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Performance Basketball Sneakers Are All But Dead Thanks to Runners

Time:2017-07-14 18:41Shoes websites Click:

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One of my favorite things to do when watching a basketball game is to check out what shoes all the players are rocking. I’ve come to a point in my life where my first impression of a player is often based entirely on the shoes they’ve got on - aka PJ Tucker is essentially the greatest basketball player to have ever lived.

Sure, a big part of it was being able to see what audacious retro choices players could make - full grain leather and that front-loaded zoom? Is that boy crazy? - but there’s more to it. Basketball sneakers come with enough functional elements that they often speak volumes of the player wearing them. Kevin Durant needs mobility and traction, but could also use all the cushion his lanky frame can handle. Kobe was all about low-to-the ground lock-down and minimal cushioning for sharper cuts. And LeBron? The man basically wears a factory’s worth of tech on his feet and they still seem to just barely keep up with his movements.

The performance element was fascinating, albeit a bit on the design/ engineering side. Sadly, though, it’s the shoes that epitomize this that are very quickly dying out. The most recent NBA season saw LeBron and Kyrie sell the most sneakers. James’s Soldier model has been a boon to the Swoosh while Kyrie’s third signature model has been doing better in stores than even Nike executives expected. Players like Curry and Harden round out the top 4, for a myriad of reasons. The Harden 1’s Boost-heavy yet guard-centric design, the Kyrie 3’s minimalism and low price point, Curry’s popularity not really budging, and LeBron because...well, because of LeBron.

But the performers are losing out to a wave that brands like adidas have been riding for over two years now. Runners, long held as a category as niche as basketball sneakers, are all retailers seem to be able to move. Even retro Jordan releases are sitting longer than a standard NMD drop. It’s not the modern performance running shoes either. In fact, purpose-built runners (think the latest ASICS or Saucony runners) are having a tougher go at it than basketball shoes.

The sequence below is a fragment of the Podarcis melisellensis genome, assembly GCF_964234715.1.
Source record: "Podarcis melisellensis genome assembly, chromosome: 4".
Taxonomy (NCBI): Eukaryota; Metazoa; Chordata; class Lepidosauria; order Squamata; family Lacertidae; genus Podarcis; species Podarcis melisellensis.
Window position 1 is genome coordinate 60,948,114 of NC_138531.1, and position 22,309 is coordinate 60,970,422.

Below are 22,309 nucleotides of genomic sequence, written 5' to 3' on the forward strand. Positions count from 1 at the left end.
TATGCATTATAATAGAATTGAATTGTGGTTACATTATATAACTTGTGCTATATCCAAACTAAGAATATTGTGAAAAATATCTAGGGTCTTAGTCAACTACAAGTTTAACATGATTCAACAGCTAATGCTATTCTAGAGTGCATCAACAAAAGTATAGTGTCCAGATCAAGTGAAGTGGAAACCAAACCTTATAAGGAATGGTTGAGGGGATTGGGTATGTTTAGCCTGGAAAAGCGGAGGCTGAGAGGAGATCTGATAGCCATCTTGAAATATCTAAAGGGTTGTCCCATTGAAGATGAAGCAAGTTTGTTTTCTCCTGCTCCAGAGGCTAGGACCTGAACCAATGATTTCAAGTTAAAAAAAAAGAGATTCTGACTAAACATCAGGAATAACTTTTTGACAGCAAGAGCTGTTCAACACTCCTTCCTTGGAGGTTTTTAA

The reasons are simple. Sneakers are, and have been for quite some time, all about getting to the casual/ lifestyle end of the market. Adidas is a great example of what can happen when a company realizes this. Though they’ve rolled out a significant number of lines from their basketball branch, they’re struggling in this regard, with Nike absolutely blowing them away here. Yet and still, the overall picture continues to look rosy for the Three Stripes. That has a lot to do with the fact that they dominate the casual sector and are selling NMD’s and Ultra Boost models by the truckload. This goes without even considering the headway that adidas Originals is making with regards to their older models such as the Superstar and Stan Smith.

Simply put, sneaker brands will focus on what makes them more money. Right now, and for the foreseeable future, it looks like the court gives way to the club. Time will tell if this affects the overall level of imagination and sophistication of performance basketball sneakers.


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